Growth Trends for Related Jobs
Perfumers are chemists who focus on fragrance production. The U.S. Department of Labor placed these workers in the cleaning preparations sector of the chemical manufacturing industry. The work products of perfumers services households, businesses and individuals the world over in many ways. Perfumers develop formulas to produce different smells in cleaning, laundry and personal-care products, and they add fragrance to everything from automobile air fresheners to antiperspirants.
College Degree Requirements
Most perfumer and chemist jobs require extensive technical education and a college degree in a science-related field. Employers of perfume and cosmetic chemists demonstrate a preference for individuals with college degrees in organic chemistry or chemical engineering. However, many scientists in the chemical manufacturing industry also have degrees in biology, microbiology or physics.
Other Degree Requirements
Some senior-level or management jobs may require a doctoral degree. Individuals with an advanced degree may also have an advantage when competing for perfumer jobs. Individuals with a 2-year associate degree may qualify for some entry levels positions such as lab technician or research assistant.
Business Savvy and Chemical Expertise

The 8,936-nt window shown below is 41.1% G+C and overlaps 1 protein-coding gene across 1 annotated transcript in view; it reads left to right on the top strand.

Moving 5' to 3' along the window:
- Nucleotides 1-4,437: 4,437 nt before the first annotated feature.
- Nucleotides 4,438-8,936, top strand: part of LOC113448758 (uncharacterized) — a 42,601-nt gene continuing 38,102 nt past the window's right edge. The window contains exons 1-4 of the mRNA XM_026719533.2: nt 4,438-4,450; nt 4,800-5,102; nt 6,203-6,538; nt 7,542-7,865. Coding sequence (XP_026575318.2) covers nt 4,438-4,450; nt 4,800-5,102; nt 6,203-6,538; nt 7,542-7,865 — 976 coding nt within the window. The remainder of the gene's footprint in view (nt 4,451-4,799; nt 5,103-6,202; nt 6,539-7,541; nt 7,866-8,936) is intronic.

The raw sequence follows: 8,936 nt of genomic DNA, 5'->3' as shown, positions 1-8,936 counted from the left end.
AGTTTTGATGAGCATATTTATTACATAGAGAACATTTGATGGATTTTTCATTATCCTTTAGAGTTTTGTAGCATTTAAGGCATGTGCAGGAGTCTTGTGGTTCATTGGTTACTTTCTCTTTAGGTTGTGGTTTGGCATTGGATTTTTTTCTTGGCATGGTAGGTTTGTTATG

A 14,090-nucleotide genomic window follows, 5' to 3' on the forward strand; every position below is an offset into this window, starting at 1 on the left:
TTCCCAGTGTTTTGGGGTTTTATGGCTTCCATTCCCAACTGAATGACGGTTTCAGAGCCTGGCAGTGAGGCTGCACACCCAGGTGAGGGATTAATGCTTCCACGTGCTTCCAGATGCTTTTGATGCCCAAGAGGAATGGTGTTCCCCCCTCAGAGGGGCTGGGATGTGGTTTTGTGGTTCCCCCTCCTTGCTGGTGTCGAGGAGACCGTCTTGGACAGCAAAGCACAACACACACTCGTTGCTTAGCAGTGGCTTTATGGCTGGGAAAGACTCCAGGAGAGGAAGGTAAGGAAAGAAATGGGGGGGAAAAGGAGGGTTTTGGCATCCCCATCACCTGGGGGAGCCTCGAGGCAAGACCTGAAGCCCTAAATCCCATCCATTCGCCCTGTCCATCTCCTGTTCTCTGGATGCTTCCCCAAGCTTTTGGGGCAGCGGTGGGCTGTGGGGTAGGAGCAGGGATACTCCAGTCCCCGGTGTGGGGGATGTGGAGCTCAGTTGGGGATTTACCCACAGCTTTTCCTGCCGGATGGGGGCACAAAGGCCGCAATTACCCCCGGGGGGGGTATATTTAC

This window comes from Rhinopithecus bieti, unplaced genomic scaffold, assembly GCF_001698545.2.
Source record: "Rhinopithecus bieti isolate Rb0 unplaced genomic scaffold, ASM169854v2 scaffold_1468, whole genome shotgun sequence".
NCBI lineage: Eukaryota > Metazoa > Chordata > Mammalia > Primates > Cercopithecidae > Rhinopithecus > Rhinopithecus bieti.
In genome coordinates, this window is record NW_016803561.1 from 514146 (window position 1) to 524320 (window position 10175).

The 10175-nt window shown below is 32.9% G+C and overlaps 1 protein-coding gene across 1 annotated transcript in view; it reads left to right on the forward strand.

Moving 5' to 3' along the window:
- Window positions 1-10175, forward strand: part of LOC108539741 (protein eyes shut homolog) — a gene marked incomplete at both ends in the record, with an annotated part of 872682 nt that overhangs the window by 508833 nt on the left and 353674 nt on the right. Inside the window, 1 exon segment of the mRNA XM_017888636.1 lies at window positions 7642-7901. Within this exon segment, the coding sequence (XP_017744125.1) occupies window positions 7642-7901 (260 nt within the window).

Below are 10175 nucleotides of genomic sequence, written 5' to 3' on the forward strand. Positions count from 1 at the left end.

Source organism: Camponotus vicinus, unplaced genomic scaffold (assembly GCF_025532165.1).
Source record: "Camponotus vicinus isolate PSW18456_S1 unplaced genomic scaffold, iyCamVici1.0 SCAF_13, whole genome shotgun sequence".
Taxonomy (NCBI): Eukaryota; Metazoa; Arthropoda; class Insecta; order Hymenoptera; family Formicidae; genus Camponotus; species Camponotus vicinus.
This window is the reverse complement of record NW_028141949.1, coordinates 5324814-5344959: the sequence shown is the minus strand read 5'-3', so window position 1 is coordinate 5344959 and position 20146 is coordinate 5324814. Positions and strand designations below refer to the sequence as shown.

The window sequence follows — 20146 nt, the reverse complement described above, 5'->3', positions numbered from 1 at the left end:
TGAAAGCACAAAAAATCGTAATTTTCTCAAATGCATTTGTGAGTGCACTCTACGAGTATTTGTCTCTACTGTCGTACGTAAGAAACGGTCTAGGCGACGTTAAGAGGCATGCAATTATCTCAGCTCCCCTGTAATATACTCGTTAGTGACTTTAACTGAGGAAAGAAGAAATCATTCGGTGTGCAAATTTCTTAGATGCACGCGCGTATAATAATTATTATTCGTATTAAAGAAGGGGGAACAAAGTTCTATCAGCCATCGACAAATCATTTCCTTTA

Successful perfumers are knowledgeable about their employer’s business objectives and production methods. Although bachelor’s degrees in science and college-level coursework provide excellent foundational knowledge for perfumer jobs, many chemists enhance their knowledge and technical abilities through on-the-job learning. Their expertise about the different aroma chemicals and their volatility and how to combine them using formulas, increases with job experience.
Because perfumers create formulas used in consumer products, they must stay informed about the trends and demands of the consumer market. Successful perfumers attend trade shows to establish relationships with other professionals in their industry. They leverage their professional relationships to find out about market trends and consumer feedback. Perfumers use this knowledge to better develop fragrances that appeal to a diverse consumer market with varying olfactory preferences.
Because evaluating odors is the key aspect of perfumer jobs, individuals with this job must have an excellent sense of smell. They are knowledgeable about the smell of fragrance ingredients and how to mix these individual ingredients to produce enticing perfumes. Successful perfumers also have knowledge of human and psychological behavior specifically in the area of smells that can trigger moods, memories or emotions.
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